In October, I love seeing the leaves change color, visiting historic Salem to learn about the frightful witch trials, and of course watching scary movies. With Halloween right around the corner, this marks the perfect time to celebrate horror films, particularly women in horror films.
Horror films are often thought to belong to a male domain with a male audience. So not true! Female audiences enjoy gore, terror and screams in their cinema too. Women write and direct horror movies. Horror taps into our primal fears and urges for survival. My friend Deirdre, who wrote her amazing-sounding thesis on George Romero’s films as a metaphor for the stages of grief, is a horror film aficionado. There’s even a whole month, Women in Horror Month in February, devoted to commemorating and recognizing women in the horror industry.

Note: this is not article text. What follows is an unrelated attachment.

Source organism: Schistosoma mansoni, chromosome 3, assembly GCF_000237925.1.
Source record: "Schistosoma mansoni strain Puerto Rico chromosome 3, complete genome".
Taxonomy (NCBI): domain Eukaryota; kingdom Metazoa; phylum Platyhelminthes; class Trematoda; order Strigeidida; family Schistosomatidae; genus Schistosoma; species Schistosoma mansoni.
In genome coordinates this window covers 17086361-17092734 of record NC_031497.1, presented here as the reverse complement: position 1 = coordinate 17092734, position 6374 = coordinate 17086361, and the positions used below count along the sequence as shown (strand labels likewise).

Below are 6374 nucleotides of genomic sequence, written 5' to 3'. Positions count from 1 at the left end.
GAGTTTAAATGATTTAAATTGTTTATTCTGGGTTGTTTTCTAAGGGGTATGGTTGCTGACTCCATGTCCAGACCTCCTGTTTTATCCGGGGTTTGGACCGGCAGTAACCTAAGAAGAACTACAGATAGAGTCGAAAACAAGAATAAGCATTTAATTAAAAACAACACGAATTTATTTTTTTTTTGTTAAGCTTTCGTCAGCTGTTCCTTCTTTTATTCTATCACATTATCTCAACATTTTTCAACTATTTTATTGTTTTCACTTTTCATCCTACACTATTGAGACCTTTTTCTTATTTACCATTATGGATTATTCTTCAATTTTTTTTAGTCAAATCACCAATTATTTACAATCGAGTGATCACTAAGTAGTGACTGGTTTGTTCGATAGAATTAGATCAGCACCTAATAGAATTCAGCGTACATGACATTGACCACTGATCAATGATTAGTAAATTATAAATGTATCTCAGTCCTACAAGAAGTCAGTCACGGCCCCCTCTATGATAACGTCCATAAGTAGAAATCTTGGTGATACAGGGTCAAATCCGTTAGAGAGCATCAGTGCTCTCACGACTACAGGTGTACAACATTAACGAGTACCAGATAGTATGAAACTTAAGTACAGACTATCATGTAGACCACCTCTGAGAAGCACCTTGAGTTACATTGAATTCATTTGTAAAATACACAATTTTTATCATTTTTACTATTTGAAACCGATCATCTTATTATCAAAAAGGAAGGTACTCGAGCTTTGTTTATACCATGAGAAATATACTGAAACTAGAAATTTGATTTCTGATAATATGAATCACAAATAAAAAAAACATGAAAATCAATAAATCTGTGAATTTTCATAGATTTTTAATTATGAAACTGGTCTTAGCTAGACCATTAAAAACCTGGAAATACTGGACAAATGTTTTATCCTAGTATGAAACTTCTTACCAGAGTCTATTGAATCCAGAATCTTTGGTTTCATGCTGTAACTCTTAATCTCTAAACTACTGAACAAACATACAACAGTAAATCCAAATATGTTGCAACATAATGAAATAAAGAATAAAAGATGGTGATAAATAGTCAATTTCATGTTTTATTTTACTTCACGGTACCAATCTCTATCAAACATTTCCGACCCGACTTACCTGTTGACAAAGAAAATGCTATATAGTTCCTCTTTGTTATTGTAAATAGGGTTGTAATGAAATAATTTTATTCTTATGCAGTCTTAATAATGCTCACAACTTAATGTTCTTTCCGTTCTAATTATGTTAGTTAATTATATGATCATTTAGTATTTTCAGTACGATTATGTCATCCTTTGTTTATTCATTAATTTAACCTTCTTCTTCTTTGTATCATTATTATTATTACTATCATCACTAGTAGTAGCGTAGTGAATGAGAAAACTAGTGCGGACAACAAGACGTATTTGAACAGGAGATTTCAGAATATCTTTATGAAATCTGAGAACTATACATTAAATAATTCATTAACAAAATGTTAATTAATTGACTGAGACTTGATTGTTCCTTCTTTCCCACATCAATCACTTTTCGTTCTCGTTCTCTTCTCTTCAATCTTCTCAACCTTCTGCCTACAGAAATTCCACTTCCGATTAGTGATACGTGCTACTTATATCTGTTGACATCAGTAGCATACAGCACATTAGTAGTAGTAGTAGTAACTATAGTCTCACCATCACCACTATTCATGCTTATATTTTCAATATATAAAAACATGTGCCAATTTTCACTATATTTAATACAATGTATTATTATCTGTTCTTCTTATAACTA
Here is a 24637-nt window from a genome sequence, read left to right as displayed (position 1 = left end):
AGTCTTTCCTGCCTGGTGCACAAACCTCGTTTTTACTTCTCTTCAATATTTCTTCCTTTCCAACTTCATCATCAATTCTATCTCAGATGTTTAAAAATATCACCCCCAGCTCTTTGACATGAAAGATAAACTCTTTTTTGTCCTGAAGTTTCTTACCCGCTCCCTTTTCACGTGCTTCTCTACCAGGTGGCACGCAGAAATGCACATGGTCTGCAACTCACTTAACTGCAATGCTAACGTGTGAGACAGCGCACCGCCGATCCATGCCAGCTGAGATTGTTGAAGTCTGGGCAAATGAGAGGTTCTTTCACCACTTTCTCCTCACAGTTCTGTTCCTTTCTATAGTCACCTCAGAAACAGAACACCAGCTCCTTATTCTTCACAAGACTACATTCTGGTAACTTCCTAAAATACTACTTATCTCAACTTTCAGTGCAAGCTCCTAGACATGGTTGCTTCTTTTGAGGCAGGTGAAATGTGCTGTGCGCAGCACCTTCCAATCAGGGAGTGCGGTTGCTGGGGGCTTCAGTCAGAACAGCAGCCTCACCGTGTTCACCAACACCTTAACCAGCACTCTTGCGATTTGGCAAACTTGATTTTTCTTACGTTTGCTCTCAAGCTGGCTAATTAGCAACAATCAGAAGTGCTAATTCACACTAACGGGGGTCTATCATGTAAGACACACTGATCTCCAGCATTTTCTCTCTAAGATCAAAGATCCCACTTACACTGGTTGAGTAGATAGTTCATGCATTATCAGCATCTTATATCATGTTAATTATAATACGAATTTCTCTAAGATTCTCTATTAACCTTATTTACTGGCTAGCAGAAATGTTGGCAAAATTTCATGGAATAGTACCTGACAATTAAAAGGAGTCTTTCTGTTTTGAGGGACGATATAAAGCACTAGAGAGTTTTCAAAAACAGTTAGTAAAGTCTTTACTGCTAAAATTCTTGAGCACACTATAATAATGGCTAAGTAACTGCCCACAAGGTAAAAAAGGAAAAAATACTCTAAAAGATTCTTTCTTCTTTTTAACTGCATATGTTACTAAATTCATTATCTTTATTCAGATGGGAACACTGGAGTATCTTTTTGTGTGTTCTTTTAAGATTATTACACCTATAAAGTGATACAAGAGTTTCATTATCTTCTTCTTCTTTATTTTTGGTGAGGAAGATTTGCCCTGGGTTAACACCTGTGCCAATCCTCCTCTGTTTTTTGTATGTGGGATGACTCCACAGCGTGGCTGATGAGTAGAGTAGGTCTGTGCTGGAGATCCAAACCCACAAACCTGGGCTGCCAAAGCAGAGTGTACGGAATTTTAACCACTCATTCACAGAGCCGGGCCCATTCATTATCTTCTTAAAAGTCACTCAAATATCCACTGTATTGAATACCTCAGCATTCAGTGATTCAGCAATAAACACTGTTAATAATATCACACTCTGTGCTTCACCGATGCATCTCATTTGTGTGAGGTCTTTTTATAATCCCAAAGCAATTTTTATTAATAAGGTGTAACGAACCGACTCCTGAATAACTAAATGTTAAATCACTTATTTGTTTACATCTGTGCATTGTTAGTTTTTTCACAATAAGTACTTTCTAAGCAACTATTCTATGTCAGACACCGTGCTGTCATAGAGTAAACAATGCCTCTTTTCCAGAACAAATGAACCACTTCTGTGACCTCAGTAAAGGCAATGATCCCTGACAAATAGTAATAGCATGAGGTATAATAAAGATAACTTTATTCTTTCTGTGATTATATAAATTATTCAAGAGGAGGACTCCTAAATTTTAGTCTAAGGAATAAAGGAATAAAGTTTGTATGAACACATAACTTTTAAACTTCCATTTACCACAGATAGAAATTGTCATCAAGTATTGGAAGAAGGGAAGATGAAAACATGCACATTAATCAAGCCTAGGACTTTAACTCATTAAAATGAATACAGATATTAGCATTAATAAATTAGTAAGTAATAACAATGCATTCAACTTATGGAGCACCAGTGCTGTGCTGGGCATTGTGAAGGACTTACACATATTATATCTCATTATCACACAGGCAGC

Female roles in horror comprise a pantheon of characters: “final girl” survivors, femme fatales, slasher victims, fierce feminist heroes and murderous villains. While horror films often suffer from sexism and misogyny, as so do many movies in all genres, feminist themes do emerge.
Bitch Flicks’ “Women in Horror Week” posts include Saw’s unexpected pro-woman attitude; Clarice Starling and the strong female characters in The Silence of the Lambs; reviews of House of 1000 Corpses (by my awesome friend Deirdre), The Descent (one of my fave horror films!), Hellraiser and Drag Me to Hell; how marriage can be terrifying in Rosemary’s Baby; the sexualization of women in slasher films; the cissexism of Sleepaway Camp; and a feminist reading of The Ring.
Be on the lookout for my post on THE feminist film icon, Lt. Ellen Ripley and all her infamous badassery in Alien and Aliens.
Read all of Bitch Flicks’ posts on gore and gender in films for Women in Horror Week 2011!